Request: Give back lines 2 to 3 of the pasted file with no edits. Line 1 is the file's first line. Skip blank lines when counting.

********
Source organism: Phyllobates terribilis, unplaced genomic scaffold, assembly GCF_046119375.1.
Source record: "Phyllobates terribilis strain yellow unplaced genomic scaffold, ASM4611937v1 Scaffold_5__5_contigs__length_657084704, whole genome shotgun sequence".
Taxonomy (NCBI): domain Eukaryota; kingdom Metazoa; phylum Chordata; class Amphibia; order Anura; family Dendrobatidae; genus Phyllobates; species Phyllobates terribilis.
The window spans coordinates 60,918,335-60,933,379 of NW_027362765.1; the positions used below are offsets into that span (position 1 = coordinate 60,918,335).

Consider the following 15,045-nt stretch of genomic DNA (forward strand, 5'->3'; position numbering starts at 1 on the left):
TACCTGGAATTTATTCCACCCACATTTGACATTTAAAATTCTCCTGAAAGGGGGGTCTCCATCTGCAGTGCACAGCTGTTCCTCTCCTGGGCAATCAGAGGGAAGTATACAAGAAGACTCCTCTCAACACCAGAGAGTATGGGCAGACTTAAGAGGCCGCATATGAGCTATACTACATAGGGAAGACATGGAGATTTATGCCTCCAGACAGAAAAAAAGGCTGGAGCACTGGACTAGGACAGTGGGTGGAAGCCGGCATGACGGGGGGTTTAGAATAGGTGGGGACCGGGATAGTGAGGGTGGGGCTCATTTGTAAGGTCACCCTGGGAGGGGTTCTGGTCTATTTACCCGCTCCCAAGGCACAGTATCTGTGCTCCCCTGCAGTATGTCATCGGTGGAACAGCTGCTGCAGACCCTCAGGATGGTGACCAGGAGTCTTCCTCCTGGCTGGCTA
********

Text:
Source record: "Phyllobates terribilis strain yellow unplaced genomic scaffold, ASM4611937v1 Scaffold_5__5_contigs__length_657084704, whole genome shotgun sequence".
Taxonomy (NCBI): domain Eukaryota; kingdom Metazoa; phylum Chordata; class Amphibia; order Anura; family Dendrobatidae; genus Phyllobates; species Phyllobates terribilis.